By understanding the meaning of “The Age,” or “The Eon,” we can see what is hidden from most people who read the mistranslations that set forth the idea of never dying. Jesus was not telling Martha that people could avoid death altogether, for Lazarus himself had already died. Neither was He teaching the Greek idea of the immortality of the soul, for “the soul that sinneth, it shall die” (Ezek. 18:20, KJV).

Others say that this teaches “conditional immortality,” the idea that no one has immortality until they have faith in Jesus Christ—all others have mortal souls, they say, which go out of existence when they die physically.

But when we translate Jesus’ words properly, we see that Jesus was teaching that by faith in Him, we could “by no means be dying for the eon,” that is, we would have immortal life in and during The Age that is to come. Jesus was talking about the first resurrection that is reserved for the overcomers who will reign with Him for a thousand years (Rev. 20:5, 6).

John was obviously familiar with this teaching, since he wrote about it in his book of Revelation. Not all will be raised to immortal life in the first resurrection, he says. There will be another resurrection at the end of the thousand years wherein all are raised, some to life and others to judgment (Rev. 20:12-15).

John had already written about this universal resurrection earlier in John 5:28, 29,

28 Do not marvel at this, for an hour is coming, in which all who are in the tombs will hear His voice 29 and will come forth; those who did the good deeds to a resurrection of life, those who committed the evil deeds to a resurrection of judgment.

This was Jesus’ teaching about the second resurrection in Rev. 20:12-15, wherein the non-overcoming believers will be raised at the same time that the unbelievers are raised. The first resurrection is distinctly different, for those who are blessed to be raised before the millennial age will “by no means be dying for the eon.” In other words, they will be immortal during the entire Messianic Age, the Sabbath Millennium.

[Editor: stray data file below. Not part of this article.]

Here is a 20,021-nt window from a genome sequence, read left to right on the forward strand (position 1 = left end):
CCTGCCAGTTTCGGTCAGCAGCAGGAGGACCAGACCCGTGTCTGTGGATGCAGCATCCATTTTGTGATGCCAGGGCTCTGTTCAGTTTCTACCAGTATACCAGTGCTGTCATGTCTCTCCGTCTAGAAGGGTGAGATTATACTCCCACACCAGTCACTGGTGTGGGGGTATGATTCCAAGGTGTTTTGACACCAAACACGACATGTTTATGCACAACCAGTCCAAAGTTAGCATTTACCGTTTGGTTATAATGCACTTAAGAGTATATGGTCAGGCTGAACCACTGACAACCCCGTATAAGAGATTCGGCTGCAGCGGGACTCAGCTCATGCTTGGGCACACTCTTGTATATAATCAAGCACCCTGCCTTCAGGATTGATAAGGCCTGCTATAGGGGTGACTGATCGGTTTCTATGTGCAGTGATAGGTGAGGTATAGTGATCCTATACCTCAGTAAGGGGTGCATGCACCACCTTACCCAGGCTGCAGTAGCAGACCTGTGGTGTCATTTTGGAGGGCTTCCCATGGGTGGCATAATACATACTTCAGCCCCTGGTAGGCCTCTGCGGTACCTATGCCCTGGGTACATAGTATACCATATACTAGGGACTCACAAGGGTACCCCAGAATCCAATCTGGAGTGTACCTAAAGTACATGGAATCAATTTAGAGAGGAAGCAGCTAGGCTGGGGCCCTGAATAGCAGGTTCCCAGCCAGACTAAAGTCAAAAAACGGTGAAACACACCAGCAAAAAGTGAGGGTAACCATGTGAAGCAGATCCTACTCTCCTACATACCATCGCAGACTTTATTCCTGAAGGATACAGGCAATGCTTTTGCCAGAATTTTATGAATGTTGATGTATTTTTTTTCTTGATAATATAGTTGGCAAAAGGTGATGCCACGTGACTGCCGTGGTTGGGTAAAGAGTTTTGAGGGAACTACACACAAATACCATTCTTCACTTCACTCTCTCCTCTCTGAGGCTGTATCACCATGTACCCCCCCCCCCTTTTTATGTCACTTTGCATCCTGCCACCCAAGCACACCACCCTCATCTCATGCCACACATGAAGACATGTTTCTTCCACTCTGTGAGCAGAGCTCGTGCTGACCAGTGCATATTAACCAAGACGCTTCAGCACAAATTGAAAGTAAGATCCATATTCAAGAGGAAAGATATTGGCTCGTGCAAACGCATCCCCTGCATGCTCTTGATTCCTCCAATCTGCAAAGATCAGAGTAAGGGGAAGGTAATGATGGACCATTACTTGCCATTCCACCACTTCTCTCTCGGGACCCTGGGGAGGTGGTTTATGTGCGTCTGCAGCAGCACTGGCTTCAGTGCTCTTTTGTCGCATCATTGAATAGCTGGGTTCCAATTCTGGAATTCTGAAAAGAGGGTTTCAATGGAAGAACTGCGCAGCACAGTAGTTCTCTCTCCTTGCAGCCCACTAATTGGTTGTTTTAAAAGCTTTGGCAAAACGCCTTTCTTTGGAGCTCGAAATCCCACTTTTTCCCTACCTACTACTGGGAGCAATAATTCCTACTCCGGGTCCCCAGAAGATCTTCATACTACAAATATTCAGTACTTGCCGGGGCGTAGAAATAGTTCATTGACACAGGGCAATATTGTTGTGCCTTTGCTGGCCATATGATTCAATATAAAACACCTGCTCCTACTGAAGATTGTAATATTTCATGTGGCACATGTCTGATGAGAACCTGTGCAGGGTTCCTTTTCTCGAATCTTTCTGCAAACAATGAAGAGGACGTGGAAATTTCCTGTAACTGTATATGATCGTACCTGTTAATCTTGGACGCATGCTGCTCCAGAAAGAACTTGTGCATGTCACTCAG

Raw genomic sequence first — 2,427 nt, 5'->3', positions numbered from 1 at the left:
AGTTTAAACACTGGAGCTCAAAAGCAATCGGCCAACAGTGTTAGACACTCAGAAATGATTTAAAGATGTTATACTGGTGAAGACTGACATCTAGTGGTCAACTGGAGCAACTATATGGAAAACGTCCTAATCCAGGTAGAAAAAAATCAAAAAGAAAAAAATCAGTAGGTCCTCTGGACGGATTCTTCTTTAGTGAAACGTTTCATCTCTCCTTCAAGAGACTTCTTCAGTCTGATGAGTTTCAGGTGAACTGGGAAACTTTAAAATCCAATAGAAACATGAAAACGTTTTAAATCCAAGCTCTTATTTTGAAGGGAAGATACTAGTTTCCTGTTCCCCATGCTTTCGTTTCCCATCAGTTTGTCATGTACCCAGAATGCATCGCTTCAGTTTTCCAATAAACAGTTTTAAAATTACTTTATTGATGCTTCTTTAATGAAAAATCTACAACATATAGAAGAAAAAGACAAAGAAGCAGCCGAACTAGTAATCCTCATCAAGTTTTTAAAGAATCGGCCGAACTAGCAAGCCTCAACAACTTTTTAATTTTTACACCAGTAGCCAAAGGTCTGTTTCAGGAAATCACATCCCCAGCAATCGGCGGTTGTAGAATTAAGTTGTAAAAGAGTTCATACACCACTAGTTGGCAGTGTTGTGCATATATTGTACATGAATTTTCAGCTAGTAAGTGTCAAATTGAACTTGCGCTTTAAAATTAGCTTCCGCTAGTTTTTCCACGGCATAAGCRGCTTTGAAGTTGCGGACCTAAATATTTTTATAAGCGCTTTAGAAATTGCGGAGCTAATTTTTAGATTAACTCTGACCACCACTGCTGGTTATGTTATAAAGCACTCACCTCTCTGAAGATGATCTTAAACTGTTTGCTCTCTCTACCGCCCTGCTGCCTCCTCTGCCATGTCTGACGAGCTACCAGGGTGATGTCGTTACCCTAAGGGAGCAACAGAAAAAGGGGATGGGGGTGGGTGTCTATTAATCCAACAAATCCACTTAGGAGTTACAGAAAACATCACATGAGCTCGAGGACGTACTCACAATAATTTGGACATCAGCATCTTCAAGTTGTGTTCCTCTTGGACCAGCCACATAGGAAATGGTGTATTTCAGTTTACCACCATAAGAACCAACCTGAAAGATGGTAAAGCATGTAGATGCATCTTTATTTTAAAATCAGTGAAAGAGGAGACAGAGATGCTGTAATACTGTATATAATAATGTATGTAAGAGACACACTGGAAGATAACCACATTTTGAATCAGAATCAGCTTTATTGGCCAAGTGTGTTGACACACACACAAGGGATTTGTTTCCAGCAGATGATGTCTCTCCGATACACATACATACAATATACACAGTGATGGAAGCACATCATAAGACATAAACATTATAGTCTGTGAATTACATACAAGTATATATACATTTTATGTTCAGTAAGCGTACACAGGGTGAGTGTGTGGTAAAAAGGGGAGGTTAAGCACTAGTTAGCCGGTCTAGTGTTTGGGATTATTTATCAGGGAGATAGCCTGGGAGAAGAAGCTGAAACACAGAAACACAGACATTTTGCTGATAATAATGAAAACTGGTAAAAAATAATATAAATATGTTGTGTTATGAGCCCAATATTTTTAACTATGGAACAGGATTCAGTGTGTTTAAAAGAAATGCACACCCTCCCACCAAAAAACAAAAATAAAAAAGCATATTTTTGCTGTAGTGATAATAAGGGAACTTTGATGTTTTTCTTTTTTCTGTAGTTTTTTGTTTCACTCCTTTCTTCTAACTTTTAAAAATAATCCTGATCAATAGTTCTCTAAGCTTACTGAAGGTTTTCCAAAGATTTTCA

The type of faith required of overcomers is the faith of Abraham, set forth in Rom. 4:21,

21 and being fully assured that what God had promised, He was able also to perform.

In other words, it is faith in God and in Jesus Christ Himself, faith that He has the power to fulfill His promise. This stands in contrast to faith in one’s own promise or vow that is patterned after Israel’s Old Covenant vow in Exodus 19:8, “All that the Lord has spoken, we will do!” Our faith is based either on the will of man or on the will of God. We are either confident that we are able to keep our own promises to God, or we are “fully assured that what God had promised, He was able also to perform.”

Jesus’ seventh sign was about raising Lazarus (and all of us) from the dead in order that God might make good on His New Covenant promise. To fulfill that promise, the Father had sent the Son into the world, where He would take upon Himself our mortality (death) and then overcome it through resurrection, ensuring that all will be raised “on the last day.”

But some will be raised early, and that is the point of Jesus’ words in John 11:25, 26. Verse 25 says that “he who believes in Me will live, even if he dies.” Jesus did not dispute the fact of death. One might read this to mean that at death one’s spirit returns alive to God.

Verse 26, however, indicates (by way of contrast) that even if a person dies during the present age, he will live again at the time of his resurrection. Verse 26, then, should be understood in light of 1 Cor. 15:51, 52,

51 Behold, I tell you a mystery [secret]; we will not all sleep, but we will all be changed, 52 in a moment [atomos, “in the atoms”], in the twinkling of an eye, at the last trumpet; for the trumpet will sound, and the dead will be raised imperishable, and we will be changed.

In other words, some will not die at all, for if they are alive at the time of the resurrection, they will simply “be changed.” In fact, that is the purpose of the feast of Tabernacles, to which these signs apply prophetically. The dead will be raised at the feast of Trumpets, which is two weeks prior to Tabernacles. The living overcomers will be changed on the first day of Tabernacles, and these will not die into (or “for”) the age.

Martha apparently understood enough to respond with faith. John 11:27 says,

27 She said to Him, “Yes, Lord; I have believed that You are the Christ, the Son of God, even He who comes into the world.”

Her confession of faith is similar to Peter’s great confession (Matt. 16:16). To believe that Jesus is the Christ, the Son of God, is to believe that He is able to accomplish the mission and calling assigned to the Messiah. That mission is to give life, either by raising the dead or by changing the living from mortality to immortality.